It's The Real Deal

There's been a big trend to modify Stephen King adaptations lately, and while most of these attempts have fallen flat, It: Chapter 2 is the real deal. (Spoilers ahead.) Its modifications, like Bill's attempt to save a child, actually make sense and deepen the movie without totally changing King's meaning, and it's even more loyal to the book than its 1990s predecessor. While it's not 100% true to the book, the changes maintain the book's integrity and actually further elucidate both meaning and character development. I have to say, this may be my favorite adaptation of King's horror works.

Best Fairytale Adaptations

Changing up old fairytales into new versions of their stories--often resulting in complete changes to the characters themselves--is all the rage, and I absolutely love it. I remember the first time I heard authors were messing with The Wizard of Oz, Alice in Wonderland and even Jane Austen works, I was furious, but then I realized that most of our stories are only retold versions of the same stories over and over again, and I've loved many versions of the same tale all my life!

In The Tall Grass

If you're planning on watching Stephen King and Joe Hill's In the Tall Grass coming up on Netflix, you should be warned that it's a pretty graphic novella, and that it doesn't feel as Stephen King-y as it should. I haven't read any Hill yet, but I've read that King's son isn't as refined as his father when it comes to writing, and that crassness certainly showed in this work. I've loved most of King's books, but this one didn't do anything for me.

The House with a Clock In Its Walls

This past summer my family and I read House with a Clock in its Walls to not only prepare for the film but to have some fun. We love a good fantasy as well as a mystery and we're always reading something aloud. While the book wasn't a favorite (there was too much tell-not-showing, too much dawdling until the actual action and a few other things that made me fall asleep while reading pages to my family), it was still enjoyable with lots of fun elements, particularly in the end.

The Book vs. The Graphic Novel

There's always been a big debate between what is better, the book or the novel, and most people who read the novels usually side with them save for a few exceptions. But now there's a new debate waging: the book versus the graphic novel! Everything from Game of Thrones to The Graveyard Book has a graphic novel adaptation, leaving both readers and movie watchers to ponder over which is better.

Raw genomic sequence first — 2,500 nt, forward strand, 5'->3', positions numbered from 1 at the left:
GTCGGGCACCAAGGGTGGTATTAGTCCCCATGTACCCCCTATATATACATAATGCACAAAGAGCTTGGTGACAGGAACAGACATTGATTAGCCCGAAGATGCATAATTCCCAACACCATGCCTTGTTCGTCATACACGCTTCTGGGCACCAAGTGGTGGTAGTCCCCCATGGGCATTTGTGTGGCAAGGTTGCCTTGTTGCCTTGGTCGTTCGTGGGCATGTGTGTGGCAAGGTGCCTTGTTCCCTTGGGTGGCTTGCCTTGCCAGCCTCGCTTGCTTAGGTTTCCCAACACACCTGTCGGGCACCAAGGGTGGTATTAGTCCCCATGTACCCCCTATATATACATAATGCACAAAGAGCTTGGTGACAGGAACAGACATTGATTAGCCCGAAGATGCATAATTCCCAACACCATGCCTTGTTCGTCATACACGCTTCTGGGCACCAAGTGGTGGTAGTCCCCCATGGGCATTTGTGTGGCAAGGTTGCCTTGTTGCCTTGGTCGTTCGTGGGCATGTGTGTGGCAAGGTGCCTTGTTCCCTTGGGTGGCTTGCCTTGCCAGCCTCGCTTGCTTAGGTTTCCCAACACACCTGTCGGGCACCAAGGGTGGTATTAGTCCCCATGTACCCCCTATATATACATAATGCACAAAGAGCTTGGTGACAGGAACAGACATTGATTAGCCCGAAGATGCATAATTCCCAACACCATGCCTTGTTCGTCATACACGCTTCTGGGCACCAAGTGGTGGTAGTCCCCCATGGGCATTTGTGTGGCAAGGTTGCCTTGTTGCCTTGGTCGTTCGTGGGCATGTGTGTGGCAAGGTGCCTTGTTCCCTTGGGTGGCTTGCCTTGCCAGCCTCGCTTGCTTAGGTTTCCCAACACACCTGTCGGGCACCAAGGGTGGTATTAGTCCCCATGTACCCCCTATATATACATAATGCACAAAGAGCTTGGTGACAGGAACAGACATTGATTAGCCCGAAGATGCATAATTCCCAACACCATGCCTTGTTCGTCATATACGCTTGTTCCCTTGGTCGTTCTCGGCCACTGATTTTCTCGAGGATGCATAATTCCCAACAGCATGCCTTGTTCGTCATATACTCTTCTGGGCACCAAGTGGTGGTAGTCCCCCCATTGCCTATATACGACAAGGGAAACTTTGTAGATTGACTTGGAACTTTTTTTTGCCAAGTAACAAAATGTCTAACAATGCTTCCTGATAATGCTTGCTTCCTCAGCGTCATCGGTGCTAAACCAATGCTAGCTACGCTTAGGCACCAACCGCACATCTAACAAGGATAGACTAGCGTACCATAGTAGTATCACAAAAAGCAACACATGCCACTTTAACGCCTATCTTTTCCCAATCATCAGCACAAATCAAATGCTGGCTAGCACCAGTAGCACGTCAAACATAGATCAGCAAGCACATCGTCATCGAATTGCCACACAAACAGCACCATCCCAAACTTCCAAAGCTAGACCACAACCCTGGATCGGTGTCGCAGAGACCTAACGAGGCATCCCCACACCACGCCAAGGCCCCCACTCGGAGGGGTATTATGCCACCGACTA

Re-Reading The Dark Tower

Are you getting ready for The Dark Tower film yet? Stephen King has a huge year this year, what with TV shows, films, books and a tour going on. He's even going to be in my hometown (sadly they are already sold out, so I won't be attending). I've heard a lot of people talk about how they plan on re-reading The Dark Tower to prep for the big film starring Idris Elba (woohoo!). It has been so long since I've read the book that I think I'll do the same.

The "unfilmable" Cloud Atlas

It's going to be the best or worst movie of the year. Maybe both.

Its critics, fans and even the author considered Cloud Atlas to be an "unfilmable" novel. But that hasn't stopped them from filming it. This masterpiece of 21st century literature will be released in film form on October 26th, and I for one am curious to see how much of a disaster it will be.

Moby Dick stages two modern comebacks


Melville's classic tale of obsession, beloved by the literary set if loathed by high school kids being compelled to read it against their wishes, is set to receive not one but two modern updates next year.

The first is a version Vulture is calling "Moby Dick in Space." They describe it as "a psychological thriller about a space captain seeking space revenge on a space creature," which pretty much makes it sound like a certain recent Futurama episode. Officially titled Mobius, the movie is written and directed by Lynne Ramsay who recently finished We Need To Talk About Kevin.
The second Moby Dick project is called Lost Horizon, and is set to become an NBC series. Described as "a modern-day take" on the legend, rumor has it that M. Night Shyamalan may be directing the pilot episode.
The idea of M. Night Shyamalan directing Moby Dick is pretty mind-bending. I wonder what the twist will be at the end? Will it turn out that WE are the white whale, something along the lines of "To Serve Man?" (Spoiler alert: It's a cookbook.)
Originally published in 1851, Moby Dick has a lot to say to modern audiences. Everyone is aware (if only vaguely) that the book is about a sea captain who is obsessed with hunting down and killing the white whale that got away. But Moby Dick isn't just a high seas chase. 

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